Plaintiffs argue that this inference is most relevant to the issue of Roger Johnson's intoxication and is supported by the record. Defendants rebutted with Roger's testimony that he was not intoxicated and had consumed only one and a half cans of beer prior to the accident. The adverse inference that plaintiffs advance would logically tend to mitigate the credibility of Roger's testimony.

Plaintiffs cite M & M Securities Co. v. Dirnberger, 190 Minn. 57, 250 N.W. 801 (1933). In this case it was held that the jury could draw an adverse inference against plaintiff for his failure to secure the testimony of his agent. This agent, in the court's opinion, "was not an available witness for the defendant." The court went on to state:

"So the law has come to be that an unexplained failure of a party to produce as a witness a person who knew the facts and who presumably would testify favorably to him justifies an unfavorable jury inference." 190 Minn. 62, 250 N.W. 803. (Italics supplied.)

Plaintiffs also cite Zuber v. Northern Pacific Ry. Co., 246 Minn. 157, 74 N.W.2d 641 (1956). In that case this court held that the trial court did not err in failing to instruct the jury as to the unfavorable inference against defendant for his failure to call a former employee to testify. (However, as plaintiffs point out, the trial court did allow plaintiffs' counsel to argue the unfavorable inference even though no instruction was given.) The opinion went on to state that the unfavorable inference arises from the failure of a party to produce a witness "who is apparently within the power of a party to produce, and who would more naturally favor that party. In other words, the basis for the inference is found in circumstances which make it appear natural for the party to produce the witness, and if not produced, the failure to produce the witness may indicate fear that his testimony would be adverse." 246 Minn. 169, 74 N.W.2d 651.

Plaintiffs have the burden of proof and have failed to show that the witnesses at the party were so close to defendant Roger Johnson as to fall into the "natural witness" category. Moreover, the main defense against intoxication fell to the liquor dealer, not the minor, and there is no claim that the missing witnesses were close to the Plymouth Liquor Store.

Finally, it is difficult to imagine plaintiffs, in their investigation, not interviewing these witnesses and being aware of what they would say if called. Thus, it could be argued a counter inference could be drawn, namely, they would testify adversely to plaintiffs. The trial court was correct in refusing to allow this line of argument in view of the fact plaintiffs wholly failed to sustain their burden of proof to allow such argument.


Defendant Roger Johnson testified that he had purchased 24 16-ounce cans of Schlitz strong beer on the day of the accident. He further testified that he had personally consumed one and a half cans of this beer and had eight cans in his possession when the accident occurred.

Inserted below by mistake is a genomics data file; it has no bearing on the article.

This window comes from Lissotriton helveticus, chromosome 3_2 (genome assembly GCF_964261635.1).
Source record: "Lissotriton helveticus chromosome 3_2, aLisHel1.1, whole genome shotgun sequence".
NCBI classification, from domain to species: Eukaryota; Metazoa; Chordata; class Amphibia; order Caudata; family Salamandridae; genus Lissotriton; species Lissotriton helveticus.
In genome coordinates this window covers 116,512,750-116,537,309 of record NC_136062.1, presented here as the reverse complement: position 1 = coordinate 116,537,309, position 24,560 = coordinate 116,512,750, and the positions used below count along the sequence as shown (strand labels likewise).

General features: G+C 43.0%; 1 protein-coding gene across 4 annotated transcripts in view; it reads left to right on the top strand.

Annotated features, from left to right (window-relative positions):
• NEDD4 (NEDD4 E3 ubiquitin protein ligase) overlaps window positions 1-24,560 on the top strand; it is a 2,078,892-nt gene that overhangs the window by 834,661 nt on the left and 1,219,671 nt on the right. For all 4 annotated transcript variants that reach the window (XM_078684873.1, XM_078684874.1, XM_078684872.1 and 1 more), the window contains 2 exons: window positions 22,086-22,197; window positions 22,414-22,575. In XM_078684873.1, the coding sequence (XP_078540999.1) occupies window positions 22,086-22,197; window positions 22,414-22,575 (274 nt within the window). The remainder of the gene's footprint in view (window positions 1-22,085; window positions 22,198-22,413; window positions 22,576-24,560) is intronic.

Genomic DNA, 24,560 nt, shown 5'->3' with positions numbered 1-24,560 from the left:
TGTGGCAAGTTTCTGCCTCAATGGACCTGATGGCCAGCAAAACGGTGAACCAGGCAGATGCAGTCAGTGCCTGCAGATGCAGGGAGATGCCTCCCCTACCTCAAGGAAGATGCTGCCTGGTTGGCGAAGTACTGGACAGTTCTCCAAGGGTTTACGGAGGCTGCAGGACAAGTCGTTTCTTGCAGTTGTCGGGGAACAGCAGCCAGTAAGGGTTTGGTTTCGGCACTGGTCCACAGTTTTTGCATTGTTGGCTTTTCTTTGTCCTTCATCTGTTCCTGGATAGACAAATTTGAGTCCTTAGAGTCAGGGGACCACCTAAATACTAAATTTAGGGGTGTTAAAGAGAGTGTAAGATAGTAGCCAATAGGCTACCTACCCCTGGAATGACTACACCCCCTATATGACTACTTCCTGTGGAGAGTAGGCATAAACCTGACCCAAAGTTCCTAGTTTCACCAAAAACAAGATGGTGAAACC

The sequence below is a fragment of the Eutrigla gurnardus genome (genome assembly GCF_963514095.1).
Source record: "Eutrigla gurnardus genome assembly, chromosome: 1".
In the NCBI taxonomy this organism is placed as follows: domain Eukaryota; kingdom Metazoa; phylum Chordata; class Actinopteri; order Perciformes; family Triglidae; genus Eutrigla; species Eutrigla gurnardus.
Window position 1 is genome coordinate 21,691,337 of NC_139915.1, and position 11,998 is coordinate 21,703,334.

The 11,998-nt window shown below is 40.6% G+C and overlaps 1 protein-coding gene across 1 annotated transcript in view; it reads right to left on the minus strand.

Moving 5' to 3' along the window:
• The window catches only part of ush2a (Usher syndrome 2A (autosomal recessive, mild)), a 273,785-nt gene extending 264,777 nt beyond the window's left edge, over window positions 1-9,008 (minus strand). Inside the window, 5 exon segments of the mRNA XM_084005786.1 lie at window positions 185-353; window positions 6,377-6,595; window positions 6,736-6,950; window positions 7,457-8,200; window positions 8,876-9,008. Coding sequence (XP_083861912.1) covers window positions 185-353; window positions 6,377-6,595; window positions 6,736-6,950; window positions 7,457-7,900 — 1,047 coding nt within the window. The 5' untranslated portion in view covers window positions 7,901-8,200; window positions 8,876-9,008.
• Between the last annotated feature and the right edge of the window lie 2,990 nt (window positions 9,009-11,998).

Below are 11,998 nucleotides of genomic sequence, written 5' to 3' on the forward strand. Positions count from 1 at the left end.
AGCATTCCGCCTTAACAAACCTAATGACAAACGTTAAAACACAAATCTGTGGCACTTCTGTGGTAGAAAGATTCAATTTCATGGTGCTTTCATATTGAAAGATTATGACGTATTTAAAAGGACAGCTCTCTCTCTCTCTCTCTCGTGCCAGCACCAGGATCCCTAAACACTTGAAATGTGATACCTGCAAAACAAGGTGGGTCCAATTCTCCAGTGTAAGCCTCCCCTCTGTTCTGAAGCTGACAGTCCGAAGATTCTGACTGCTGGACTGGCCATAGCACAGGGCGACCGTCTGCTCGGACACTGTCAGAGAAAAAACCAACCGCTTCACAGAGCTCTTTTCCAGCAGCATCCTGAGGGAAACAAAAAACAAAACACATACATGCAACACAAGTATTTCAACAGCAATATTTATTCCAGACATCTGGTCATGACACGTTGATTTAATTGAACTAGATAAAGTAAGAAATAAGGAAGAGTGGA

During his closing argument plaintiffs' counsel attempted to place in view of the jury 24 16-ounce cans of Schlitz strong beer in order to illustrate the number of cans of beer that were unaccounted for by this testimony. The court sustained defendants' objection to this procedure and admonished plaintiffs' counsel for his attempt to use it.

*638 Plaintiffs' counsel then announced that he would propose to lay out 24 circular pieces of paper in view of the jury as representing simply the number of beer cans referred to in the testimony and to use them for the same illustrative purpose as the attempted use of the 24 cans of beer. Defendants' counsel again objected. After a discussion at the bench, the court, in the hearing of the jury, ordered plaintiffs' counsel to remove the papers from the view of the jury and desist from any further proceedings along those lines. Counsel for plaintiffs had neither placed the cans of beer or the pieces of paper in evidence, nor had be given prior notice of his intention to use these items in his closing argument.

Plaintiffs contend that the trial court committed prejudicial error in refusing to allow the use of these items in closing argument and that this refusal prompted the jury to infer that they were not to consider the fact that 14 cans of beer were unaccounted for in the testimony.

While it is true that counsel are entitled wide latitude in their final arguments to the jury, Connolly v. The Nicollet Hotel, 258 Minn. 405, 419, 104 N.W.2d 721, 732 (1960), citing Hardy v. Anderson, 241 Minn. 478, 63 N.W.2d 814 (1954), this wide latitude is not without limitations. See, Maher v. Roisner, 239 Minn. 115, 57 N.W.2d 810, 37 A.L.R.2d 658 (1953).

Defendant Cates cites Parrucci v. Kruse, 12 Ill.App.2d 30, 138 N.E.2d 91 (1956), an automobile collision case in which defendant testified that he had consumed 8 or 10 7-ounce bottles of beer prior to the accident. In closing argument plaintiffs' counsel exhibited to the jury 9 bottles of beer identical in size and brand to those mentioned in defendant's testimony. The court upheld the trial judge's action in sustaining an objection to the exhibition of the beer bottles to the jury on grounds of extreme prejudice.

In Brabeck v. Chicago & North Western Ry. Co., 264 Minn. 160, 168, 117 N.W.2d 921, 926 (1962), this court stated:

"* * * [W]e hold that it is not improper in closing argument to use previously prepared placards, provided they contain only factual statements supported by the evidence and are not argumentative in nature. Just where evidence ends and argument begins is a matter for the trial court to determine within its broad discretion in each case. * * * However, in order to obviate in the future the display of charts or placards which are not supported by the evidence or tend to be argumentative, we hold that the proposed material should be submitted to the court and to opposing counsel in chambers prior to argument whenever the use of such visual aids is anticipated." (Italics supplied.)

The above-quoted language sets forth a clear requirement that visual aids used in final argument must be submitted to the court for approval. The rule speaks in terms of visual aids, thus including beer cans and paper representations of beer cans. Since counsel for plaintiffs did not seek this prior approval, the trial judge properly sustained objection to the display of the items in question.

Further, Brabeck vests in the trial court "broad discretion" in ruling on the use of visual aids in closing argument. "A reviewing court is charged with the duty to view the record most favorably to sustain an order involving the exercise of discretionary authority by a trial court." Electro Nuclear Systems Corp. v. Telex Corp., 295 Minn. 576, 205 N.W.2d 127, 128 (1973).

Numerous other claims of error were raised by plaintiffs in which we find no merit.

The trial court is affirmed.